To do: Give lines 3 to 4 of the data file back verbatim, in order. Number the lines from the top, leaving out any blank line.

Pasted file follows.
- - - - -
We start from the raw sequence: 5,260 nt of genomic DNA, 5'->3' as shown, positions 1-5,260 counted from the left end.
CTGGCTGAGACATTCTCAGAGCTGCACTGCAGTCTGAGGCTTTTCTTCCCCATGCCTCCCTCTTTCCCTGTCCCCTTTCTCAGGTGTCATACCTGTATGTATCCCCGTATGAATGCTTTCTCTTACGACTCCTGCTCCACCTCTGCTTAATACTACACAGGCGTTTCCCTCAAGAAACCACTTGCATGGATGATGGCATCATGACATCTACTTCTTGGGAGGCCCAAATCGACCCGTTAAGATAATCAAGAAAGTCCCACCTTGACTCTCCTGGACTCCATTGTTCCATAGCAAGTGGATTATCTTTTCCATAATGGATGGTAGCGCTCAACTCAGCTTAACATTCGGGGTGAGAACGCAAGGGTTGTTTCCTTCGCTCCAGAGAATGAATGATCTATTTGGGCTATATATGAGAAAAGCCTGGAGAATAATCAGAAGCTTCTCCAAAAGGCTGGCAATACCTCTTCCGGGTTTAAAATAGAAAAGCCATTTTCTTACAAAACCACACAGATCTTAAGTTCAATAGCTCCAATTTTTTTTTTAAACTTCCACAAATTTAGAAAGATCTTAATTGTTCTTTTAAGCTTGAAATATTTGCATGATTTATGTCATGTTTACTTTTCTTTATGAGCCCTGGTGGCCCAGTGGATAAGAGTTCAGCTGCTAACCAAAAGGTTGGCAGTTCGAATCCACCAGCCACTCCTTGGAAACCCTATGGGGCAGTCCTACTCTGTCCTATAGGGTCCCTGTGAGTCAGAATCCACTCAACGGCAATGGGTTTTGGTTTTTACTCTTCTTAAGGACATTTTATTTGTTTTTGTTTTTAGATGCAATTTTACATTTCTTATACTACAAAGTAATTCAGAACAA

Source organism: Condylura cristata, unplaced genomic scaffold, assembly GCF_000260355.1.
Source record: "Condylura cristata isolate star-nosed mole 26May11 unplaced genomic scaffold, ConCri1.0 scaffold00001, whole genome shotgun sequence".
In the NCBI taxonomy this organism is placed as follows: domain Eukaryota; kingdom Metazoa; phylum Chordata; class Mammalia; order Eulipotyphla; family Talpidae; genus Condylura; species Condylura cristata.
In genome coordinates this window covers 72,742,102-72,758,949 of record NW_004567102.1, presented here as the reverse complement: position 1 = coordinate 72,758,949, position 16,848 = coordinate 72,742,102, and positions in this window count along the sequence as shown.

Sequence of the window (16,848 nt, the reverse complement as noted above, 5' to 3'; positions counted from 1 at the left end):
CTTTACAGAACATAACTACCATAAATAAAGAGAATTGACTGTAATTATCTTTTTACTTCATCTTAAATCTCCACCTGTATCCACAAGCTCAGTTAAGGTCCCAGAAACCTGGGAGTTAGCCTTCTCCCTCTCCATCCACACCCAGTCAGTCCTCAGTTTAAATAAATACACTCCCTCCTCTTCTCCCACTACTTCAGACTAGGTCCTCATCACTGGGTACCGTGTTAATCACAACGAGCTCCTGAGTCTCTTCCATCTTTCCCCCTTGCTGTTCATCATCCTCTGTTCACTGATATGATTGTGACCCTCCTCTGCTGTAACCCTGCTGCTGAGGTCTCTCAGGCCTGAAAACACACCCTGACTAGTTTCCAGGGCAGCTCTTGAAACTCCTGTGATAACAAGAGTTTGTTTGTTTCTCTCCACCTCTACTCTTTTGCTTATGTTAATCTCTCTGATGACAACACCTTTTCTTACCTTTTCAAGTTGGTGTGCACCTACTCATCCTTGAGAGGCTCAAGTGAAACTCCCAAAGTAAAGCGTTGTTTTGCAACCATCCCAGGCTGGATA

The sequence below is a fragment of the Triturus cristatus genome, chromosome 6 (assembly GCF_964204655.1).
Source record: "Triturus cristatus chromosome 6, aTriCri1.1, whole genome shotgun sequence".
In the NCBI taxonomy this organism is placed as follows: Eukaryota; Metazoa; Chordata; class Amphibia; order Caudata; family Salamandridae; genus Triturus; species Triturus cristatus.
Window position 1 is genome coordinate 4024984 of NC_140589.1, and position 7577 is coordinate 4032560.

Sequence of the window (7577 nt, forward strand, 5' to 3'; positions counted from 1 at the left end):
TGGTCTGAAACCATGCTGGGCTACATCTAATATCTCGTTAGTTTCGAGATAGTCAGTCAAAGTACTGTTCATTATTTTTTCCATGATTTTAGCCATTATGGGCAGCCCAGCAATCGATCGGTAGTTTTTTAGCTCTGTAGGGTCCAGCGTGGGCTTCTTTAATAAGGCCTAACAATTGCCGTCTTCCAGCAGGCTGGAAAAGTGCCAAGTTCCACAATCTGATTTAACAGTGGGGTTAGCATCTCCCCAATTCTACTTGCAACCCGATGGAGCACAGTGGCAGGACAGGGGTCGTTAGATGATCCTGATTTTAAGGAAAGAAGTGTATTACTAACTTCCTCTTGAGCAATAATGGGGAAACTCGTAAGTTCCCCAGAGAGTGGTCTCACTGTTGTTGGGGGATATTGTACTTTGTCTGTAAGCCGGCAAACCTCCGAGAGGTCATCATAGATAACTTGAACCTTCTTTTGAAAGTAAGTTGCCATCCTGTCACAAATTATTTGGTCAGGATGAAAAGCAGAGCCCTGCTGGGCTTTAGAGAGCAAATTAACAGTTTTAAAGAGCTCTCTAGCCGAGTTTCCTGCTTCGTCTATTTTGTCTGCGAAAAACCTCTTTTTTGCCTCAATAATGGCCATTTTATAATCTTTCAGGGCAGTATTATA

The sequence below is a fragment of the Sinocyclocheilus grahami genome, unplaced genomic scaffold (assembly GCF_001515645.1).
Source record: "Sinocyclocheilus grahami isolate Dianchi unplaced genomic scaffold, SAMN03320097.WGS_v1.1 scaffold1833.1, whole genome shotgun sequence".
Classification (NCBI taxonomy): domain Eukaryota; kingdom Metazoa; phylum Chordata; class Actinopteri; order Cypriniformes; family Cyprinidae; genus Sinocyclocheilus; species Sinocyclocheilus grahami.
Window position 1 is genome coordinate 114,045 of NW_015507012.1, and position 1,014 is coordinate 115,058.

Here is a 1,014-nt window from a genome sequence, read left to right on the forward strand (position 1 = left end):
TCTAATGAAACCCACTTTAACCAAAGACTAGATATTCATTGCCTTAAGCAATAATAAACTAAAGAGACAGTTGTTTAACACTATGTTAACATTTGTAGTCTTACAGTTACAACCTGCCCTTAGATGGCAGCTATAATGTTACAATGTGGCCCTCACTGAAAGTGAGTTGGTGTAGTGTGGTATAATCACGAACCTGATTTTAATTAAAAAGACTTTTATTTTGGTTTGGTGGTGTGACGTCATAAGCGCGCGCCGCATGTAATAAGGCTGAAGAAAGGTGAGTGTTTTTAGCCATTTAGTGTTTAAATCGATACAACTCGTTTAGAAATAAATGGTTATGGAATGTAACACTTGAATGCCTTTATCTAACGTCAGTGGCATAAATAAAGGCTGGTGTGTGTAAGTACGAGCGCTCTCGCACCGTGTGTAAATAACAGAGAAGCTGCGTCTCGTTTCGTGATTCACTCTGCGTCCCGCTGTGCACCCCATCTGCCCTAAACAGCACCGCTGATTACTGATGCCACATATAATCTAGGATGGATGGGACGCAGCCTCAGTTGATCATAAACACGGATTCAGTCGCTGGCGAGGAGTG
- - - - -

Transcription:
Source organism: Condylura cristata, unplaced genomic scaffold, assembly GCF_000260355.1.
Source record: "Condylura cristata isolate star-nosed mole 26May11 unplaced genomic scaffold, ConCri1.0 scaffold00001, whole genome shotgun sequence".